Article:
Showing posts sorted by relevance for query Azacitidine. Sort by date Show all posts
Showing posts sorted by relevance for query Azacitidine. Sort by date Show all posts

Thursday, January 14, 2021

FDA Approves Onureg (azacitidine tablets) as Continued Treatment for Adults in First Remission with Acute Myeloid Leukemia

Bristol Myers Squibb (NYSE: BMY) announced that the U.S. Food and Drug Administration (FDA) has approved Onureg (azacitidine 300 mg tablets, CC-486) for the continued treatment of adult patients with acute myeloid leukemia (AML) who achieved first complete remission (CR) or CR with incomplete blood count recovery (CRi) following intensive induction chemotherapy and who are not able to complete intensive curative therapy.  AML is one of the most common acute leukemias in adults.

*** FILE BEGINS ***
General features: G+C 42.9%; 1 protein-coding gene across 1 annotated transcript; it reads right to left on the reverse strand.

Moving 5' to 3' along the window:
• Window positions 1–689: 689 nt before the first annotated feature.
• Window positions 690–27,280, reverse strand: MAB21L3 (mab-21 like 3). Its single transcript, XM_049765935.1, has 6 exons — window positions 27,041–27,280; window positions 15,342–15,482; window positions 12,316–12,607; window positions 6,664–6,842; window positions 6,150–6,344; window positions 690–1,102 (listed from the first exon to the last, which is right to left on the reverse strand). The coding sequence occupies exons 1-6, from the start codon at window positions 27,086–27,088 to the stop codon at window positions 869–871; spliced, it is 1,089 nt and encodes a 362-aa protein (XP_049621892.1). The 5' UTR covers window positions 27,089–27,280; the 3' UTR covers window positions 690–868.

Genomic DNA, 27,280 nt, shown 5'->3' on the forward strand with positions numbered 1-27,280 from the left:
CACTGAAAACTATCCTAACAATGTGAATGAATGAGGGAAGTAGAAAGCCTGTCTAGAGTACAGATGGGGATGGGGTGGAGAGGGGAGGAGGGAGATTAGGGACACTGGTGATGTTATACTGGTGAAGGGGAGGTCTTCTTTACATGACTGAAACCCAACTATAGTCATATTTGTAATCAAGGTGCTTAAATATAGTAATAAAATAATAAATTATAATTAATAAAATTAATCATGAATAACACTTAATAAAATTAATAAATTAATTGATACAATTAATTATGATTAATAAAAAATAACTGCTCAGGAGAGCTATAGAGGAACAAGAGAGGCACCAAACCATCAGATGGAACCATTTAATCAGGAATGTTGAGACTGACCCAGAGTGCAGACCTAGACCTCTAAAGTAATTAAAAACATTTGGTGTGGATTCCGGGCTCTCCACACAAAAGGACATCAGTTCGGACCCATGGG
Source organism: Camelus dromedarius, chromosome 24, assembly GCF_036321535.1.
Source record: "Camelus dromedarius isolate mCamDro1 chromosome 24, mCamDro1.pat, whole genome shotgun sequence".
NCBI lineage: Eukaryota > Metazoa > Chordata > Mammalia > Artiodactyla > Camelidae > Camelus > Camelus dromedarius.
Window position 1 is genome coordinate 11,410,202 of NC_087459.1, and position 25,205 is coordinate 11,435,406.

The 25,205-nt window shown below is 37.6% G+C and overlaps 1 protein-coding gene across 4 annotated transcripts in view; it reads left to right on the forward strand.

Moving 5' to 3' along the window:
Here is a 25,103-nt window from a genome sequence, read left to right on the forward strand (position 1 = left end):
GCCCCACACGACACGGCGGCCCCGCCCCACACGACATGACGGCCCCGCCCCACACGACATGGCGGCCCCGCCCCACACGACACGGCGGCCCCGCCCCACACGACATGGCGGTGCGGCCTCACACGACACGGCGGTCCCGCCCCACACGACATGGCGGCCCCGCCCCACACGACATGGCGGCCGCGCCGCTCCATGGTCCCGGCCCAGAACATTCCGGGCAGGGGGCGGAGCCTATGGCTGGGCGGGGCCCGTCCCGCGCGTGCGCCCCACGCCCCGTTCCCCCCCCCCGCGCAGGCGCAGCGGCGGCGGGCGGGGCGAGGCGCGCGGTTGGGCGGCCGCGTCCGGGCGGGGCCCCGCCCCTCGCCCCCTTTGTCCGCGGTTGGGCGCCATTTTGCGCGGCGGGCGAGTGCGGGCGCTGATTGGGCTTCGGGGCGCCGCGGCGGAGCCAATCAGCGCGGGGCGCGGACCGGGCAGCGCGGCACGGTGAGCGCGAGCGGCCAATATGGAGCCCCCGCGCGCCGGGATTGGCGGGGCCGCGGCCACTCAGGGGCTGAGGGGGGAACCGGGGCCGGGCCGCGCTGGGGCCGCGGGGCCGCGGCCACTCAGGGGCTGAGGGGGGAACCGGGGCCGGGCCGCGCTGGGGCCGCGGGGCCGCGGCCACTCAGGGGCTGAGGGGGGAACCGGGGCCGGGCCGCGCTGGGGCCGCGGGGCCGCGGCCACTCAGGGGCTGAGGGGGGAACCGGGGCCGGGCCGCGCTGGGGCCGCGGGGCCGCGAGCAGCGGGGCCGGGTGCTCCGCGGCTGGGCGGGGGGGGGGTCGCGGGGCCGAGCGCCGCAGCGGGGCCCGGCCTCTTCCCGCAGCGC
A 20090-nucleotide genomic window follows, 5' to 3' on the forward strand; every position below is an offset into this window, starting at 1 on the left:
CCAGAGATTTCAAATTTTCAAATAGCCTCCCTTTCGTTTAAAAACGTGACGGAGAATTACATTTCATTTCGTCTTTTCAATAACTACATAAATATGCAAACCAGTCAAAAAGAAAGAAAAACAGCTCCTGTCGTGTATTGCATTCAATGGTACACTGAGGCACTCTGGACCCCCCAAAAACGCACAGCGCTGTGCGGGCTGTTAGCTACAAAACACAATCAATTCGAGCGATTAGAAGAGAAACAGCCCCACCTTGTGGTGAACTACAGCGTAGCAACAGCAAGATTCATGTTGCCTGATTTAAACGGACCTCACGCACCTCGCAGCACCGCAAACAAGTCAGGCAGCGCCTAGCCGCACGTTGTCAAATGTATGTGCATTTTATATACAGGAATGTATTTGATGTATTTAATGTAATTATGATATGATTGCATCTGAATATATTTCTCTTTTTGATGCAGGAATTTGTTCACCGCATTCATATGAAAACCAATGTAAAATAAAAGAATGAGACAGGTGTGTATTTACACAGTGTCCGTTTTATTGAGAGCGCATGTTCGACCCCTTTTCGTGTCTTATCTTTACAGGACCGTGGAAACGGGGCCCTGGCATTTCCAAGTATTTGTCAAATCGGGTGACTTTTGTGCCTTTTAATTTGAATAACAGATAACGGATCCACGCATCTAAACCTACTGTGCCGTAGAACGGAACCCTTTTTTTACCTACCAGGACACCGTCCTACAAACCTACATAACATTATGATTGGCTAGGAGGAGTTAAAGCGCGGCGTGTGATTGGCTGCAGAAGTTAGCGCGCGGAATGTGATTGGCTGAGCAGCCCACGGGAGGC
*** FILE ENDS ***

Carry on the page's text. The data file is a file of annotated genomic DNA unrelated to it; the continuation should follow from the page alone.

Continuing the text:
The approval is based on results from the pivotal Phase 3 QUAZAR® AML-001 study in which treatment with Onureg resulted in a statistically significant and clinically meaningful improvement in overall survival (OS), the study’s primary endpoint, of nearly 10 months compared to placebo. Median OS from time of randomization was greater than two years (24.7 months; 95% Confidence Interval [CI]: 18.7 to 30.5) among patients who received Onureg compared to 14.8 months (95% CI: 11.7 to 17.6) among patients receiving placebo (Hazard Ratio [HR]: 0.69, 95% CI: 0.55 to 0.86; p=0.0009). Onureg was continued until disease progression or unacceptable toxicity. Onureg has warnings and precautions for risks of substitution with other azacitidine products, myelosuppression, increased early mortality in patients with myelodysplastic syndromes (MDS) and embryo-fetal toxicity. Due to substantial differences in the pharmacokinetic parameters, Onureg should not be substituted for intravenous or subcutaneous azacitidine as it may result in a fatal adverse reaction. New or worsening Grade 3 or 4 neutropenia and thrombocytopenia occurred in 49% and 22% of patients who received Onureg, respectively. Febrile neutropenia occurred in 12% of patients. Complete blood counts should be monitored, dosing should be modified as recommended and standard supportive care should be provided if myelosuppression occurs. Enrollment was discontinued early in the study AZA-MDS-003 due to a higher incidence of early fatal and/or serious adverse reactions in the Onureg arm compared with the placebo arm. Treatment of MDS with Onureg is not recommended outside of controlled trials. Onureg can cause fetal harm when administered to a pregnant woman.